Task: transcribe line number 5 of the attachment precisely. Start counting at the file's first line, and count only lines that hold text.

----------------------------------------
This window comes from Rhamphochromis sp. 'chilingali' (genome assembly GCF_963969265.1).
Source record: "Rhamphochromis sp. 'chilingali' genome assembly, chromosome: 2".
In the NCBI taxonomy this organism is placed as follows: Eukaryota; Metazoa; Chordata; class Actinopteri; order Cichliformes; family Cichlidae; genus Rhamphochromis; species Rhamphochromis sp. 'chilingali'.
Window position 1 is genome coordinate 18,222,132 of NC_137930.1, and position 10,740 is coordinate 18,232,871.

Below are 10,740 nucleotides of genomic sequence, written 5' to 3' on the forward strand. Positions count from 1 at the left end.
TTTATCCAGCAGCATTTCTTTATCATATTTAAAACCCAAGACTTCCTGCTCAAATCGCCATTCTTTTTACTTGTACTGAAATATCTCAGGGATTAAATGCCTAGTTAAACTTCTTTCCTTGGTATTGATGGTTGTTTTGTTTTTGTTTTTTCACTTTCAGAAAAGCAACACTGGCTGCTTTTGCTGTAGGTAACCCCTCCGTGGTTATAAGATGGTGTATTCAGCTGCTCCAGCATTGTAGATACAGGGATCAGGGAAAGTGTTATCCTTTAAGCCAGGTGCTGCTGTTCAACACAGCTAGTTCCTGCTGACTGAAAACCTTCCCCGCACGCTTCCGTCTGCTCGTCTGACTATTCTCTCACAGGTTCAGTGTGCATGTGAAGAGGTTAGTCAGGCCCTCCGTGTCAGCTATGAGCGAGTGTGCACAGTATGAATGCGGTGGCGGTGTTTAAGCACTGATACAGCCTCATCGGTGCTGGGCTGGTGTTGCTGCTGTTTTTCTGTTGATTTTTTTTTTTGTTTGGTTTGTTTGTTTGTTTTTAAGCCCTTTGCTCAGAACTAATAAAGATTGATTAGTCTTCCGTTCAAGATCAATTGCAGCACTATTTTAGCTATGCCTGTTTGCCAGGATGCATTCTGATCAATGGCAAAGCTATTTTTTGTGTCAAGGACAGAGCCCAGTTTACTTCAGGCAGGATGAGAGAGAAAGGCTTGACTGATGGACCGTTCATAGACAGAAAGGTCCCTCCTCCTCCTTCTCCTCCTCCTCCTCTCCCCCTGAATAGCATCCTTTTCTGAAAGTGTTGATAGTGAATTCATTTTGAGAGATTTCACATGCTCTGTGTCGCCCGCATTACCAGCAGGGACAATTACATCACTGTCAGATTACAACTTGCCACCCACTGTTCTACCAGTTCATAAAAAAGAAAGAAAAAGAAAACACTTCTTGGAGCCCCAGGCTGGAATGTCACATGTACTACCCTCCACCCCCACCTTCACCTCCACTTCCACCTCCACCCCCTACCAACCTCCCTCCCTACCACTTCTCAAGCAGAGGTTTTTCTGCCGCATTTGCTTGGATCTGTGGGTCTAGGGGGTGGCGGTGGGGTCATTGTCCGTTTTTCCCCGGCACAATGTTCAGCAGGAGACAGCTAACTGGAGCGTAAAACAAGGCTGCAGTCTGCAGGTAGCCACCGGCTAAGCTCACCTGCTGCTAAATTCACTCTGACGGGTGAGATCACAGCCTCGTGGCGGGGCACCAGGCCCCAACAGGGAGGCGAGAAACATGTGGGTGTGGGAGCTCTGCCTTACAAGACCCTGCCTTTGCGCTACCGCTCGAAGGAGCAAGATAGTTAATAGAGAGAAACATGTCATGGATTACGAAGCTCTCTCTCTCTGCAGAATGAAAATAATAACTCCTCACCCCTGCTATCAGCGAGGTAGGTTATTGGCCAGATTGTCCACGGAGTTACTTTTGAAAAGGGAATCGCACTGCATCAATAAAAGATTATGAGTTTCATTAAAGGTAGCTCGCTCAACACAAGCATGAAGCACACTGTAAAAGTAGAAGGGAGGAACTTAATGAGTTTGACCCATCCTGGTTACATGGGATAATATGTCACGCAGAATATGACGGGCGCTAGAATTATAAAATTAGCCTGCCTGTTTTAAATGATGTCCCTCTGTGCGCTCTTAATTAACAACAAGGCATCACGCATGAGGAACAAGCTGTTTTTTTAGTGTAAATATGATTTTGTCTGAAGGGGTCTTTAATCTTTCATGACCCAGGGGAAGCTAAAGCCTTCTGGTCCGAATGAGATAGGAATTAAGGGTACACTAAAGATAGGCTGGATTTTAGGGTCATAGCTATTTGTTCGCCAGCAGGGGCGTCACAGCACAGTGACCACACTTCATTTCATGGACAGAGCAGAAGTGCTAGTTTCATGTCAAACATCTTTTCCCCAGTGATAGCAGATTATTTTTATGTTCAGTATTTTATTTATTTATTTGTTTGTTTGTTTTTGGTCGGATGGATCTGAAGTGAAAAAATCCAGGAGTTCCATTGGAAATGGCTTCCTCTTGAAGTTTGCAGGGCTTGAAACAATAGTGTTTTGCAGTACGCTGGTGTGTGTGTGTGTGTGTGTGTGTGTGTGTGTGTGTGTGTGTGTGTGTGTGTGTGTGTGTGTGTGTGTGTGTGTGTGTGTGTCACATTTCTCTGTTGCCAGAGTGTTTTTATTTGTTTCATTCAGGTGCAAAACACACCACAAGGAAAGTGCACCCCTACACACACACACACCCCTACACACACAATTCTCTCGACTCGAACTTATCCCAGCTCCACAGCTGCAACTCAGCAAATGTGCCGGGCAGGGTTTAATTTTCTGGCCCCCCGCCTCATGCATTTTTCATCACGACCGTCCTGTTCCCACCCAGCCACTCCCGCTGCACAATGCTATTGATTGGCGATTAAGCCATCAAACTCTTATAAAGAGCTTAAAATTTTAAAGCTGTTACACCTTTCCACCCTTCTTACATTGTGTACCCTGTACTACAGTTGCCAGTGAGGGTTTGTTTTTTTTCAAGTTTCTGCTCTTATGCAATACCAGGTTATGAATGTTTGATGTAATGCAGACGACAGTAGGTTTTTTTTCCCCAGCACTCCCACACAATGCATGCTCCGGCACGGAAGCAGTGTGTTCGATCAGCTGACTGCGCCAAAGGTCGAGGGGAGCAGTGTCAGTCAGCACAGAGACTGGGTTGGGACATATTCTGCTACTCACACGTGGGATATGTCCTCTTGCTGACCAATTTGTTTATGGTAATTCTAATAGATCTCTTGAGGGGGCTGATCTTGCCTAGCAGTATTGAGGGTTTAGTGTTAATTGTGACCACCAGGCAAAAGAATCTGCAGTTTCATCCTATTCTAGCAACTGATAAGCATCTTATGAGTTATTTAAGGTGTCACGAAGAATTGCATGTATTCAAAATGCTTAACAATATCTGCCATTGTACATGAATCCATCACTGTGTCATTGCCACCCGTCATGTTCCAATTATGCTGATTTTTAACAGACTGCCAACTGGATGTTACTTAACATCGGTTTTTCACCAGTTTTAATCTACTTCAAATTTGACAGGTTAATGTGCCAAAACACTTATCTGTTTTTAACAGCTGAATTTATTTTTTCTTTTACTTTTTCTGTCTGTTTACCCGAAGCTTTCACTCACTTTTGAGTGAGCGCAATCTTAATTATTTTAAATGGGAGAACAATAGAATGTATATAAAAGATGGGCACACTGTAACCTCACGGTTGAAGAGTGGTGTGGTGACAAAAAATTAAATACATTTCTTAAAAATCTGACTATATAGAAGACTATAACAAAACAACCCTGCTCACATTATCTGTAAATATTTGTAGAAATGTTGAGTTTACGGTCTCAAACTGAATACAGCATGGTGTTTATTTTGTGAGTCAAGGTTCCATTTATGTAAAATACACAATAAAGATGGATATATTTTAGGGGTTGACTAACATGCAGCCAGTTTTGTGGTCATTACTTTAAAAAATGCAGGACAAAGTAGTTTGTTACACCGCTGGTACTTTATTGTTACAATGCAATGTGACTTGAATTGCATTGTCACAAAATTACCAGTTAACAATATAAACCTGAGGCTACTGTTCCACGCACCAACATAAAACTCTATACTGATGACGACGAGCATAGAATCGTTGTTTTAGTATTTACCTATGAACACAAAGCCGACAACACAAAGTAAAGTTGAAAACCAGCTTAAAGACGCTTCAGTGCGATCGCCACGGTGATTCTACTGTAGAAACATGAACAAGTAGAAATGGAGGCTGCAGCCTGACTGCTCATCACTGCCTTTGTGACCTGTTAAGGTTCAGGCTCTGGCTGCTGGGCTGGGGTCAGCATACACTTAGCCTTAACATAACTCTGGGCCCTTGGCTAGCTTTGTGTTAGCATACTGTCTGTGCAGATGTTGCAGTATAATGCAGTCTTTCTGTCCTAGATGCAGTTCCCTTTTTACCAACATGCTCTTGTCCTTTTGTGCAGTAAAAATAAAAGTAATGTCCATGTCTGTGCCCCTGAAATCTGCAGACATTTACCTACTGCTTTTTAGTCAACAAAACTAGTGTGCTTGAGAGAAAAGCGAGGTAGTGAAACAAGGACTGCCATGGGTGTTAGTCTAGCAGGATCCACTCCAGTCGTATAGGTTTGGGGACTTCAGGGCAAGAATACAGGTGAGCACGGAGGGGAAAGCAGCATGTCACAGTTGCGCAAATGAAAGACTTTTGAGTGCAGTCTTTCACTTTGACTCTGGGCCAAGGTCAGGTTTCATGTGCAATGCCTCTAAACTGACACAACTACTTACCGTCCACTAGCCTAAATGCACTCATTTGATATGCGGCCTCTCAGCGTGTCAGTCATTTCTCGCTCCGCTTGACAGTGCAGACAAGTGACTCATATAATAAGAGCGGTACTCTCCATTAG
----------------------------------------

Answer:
Below are 10,740 nucleotides of genomic sequence, written 5' to 3' on the forward strand. Positions count from 1 at the left end.